Community Asset Mapping and the Food System
“Environmental justice” can be massive, history-changing action—huge in its discovery, dramatic in its action, restorative in its outcome. Think A Civil Action, the film that narrates the tragedy of toxic chemical waste poured into Love Canal in Niagara Falls, New York—and the successful lawsuit that brought some recompense to the people poisoned by that waste. Love Canal was responsible for the Superfund—the Comprehensive Environmental Response, Compensation, and Liability Act of 1980—and the entire notion of brownfield cleanups as integral to urban development.
Of course, environmental justice action can be a dragged-out struggle, and it’s not always successful. (How are we doing on pipeline protests in 2017?) But starting small, at the grassroots, from the ground up, almost always brings rewards.
Food Justice and the Food System
Food justice is not always linked to environmental justice, but it’s moving closer as more people recognize that the benefits and burdens of how and where food is produced and processed, transported and distributed, purchased and consumed, and finally disposed of—i.e., the “food system”—must be equitably shared across society. There are any number of definitions of food justice, but at bottom the issue is whether any given person, neighborhood, or community has equal access and power to affect the workings of the food system to ensure that it meets their physical, financial, social, and cultural needs.
Community Asset Mapping → Community Food Assessment
Community asset mapping is a technique developed in the 1990s by a pair of Northwestern University professors, John P. Kretzmann and John L. McKnight. Asset-based community development (ABCD) was concerned with existing community capacity and sustainable development, as opposed to the prevailing top-down, deficits-based, fix-it-with-external-resources approach. ABCD introduced the ideas of community empowerment and marshalling internal assets to solve community problems.
A community food assessment builds on asset-mapping techniques to create a portrait of community food security at the food system level, rather than just identifying the number of individuals and/or families that suffer from food insecurity.
Using the food system perspective helps your assessment identify underlying causes of problems, thus leading to solutions that eliminate or prevent the cause. When a community starts looking at the structure of the food system, people can create a vision of change. The assessment process leads to community engagement and ownership, changes in the food system that truly benefit their own community, and cross-sector strategies that increase community capacity.
Bayside, Portland, Maine
With support from the New England Grassroots Environment Fund and partnerships with Avesta Housing, a major affordable housing developer in northern New England, as well as a private property owner, the Bayside Neighborhood Association has established a new garden in Portland’s most distressed neighborhood. The ten plots of the Unity Pearls Family Community Garden established last summer were snapped up by African and Latino families; this summer’s plan is to build wider community engagement with these families and 30 more (funding from the City); the major tool for building engagement is a community food assessment.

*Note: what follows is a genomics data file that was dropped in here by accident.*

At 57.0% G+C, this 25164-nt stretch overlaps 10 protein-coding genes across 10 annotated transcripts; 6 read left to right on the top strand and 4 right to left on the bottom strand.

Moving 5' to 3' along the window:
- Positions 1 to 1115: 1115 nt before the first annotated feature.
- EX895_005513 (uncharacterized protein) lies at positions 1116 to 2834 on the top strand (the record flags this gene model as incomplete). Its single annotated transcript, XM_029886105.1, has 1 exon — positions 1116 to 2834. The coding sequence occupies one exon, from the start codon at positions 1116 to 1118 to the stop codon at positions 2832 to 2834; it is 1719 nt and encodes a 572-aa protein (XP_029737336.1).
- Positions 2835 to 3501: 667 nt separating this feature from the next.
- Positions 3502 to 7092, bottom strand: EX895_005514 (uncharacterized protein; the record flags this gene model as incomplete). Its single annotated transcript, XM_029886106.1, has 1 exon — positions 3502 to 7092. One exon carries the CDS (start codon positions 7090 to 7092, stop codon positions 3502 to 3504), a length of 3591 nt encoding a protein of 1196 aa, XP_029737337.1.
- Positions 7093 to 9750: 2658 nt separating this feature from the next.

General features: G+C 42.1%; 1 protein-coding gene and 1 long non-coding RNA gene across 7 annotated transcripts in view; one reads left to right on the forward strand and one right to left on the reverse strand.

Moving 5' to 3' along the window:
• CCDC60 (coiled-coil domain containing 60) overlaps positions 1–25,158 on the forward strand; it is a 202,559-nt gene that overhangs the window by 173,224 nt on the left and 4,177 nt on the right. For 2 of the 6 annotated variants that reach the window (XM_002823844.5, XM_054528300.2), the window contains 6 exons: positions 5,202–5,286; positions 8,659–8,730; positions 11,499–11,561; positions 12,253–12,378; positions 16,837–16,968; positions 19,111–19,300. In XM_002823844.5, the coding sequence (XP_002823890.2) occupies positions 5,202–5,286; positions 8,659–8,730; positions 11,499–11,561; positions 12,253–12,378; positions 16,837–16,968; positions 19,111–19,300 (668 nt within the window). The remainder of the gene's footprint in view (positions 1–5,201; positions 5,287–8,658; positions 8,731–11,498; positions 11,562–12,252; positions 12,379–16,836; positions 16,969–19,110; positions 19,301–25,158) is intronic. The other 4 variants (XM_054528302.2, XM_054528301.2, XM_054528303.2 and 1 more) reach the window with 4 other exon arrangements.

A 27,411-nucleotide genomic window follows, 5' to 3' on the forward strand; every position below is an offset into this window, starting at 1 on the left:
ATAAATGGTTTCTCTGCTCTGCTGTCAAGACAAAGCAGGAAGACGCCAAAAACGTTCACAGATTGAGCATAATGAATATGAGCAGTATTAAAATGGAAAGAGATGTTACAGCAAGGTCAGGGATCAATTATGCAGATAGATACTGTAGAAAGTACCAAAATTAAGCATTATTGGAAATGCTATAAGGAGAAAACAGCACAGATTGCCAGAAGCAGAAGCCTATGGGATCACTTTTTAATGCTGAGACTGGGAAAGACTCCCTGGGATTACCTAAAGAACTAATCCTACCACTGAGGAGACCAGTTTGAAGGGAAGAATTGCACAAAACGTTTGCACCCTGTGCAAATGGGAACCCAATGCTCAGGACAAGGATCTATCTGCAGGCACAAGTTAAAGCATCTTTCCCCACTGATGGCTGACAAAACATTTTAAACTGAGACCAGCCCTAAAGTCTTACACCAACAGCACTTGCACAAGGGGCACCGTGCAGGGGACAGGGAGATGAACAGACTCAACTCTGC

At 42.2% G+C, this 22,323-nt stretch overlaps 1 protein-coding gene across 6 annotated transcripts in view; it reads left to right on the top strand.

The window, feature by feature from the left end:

The basic steps in the assessment will be to develop community participation (always a difficult task in Bayside, since the substantial immigrant and low-income population is slow to engage with other groups, let alone organizations and City departments); we plan to start with bed-owners and social events to encourage participation, a strategy that has started working in a small way for us. Initial discussions of the food system, using the garden itself as the starting point, will introduce the idea of assessment, develop the issues people need to know more about, and identify the information resources we need to do it. (The assessment itself is already funded.)
This early phase is intended to build community ownership and last until we can begin collaboration with “consultants”: students/interns from the University of Southern Maine’s Muskie School of Public Service, as well as volunteers from the recently-organized Portland Food Council; as the garden season closes, the community gardeners and the consultants will work together to design and conduct the actual research. The teams will meet to discuss findings, envision solutions, and prepare goals and objectives for food system work. Along the way, the team(s) will start establishing relationships with agencies and organizations that can help identify strategies for achieving the goals and objectives of the “new and improved” Bayside Neighborhood Food System, whose chief stakeholders will be the families and kids of the Unity Pearls Family Community Garden.
The clearest, most comprehensive resource for conducting a community food asset is What’s Cooking in Your Food System: A Guide to Community Food Assessment, by Kami Pothukuchi, Hugh Joseph, Hannah Burton, and Andy Fisher, published by the Community Food Security Coalition in 2002. The Guide is downloadable from http://alivebynature.com/pubs.html (it’s also available on a number of food policy websites by googling the title).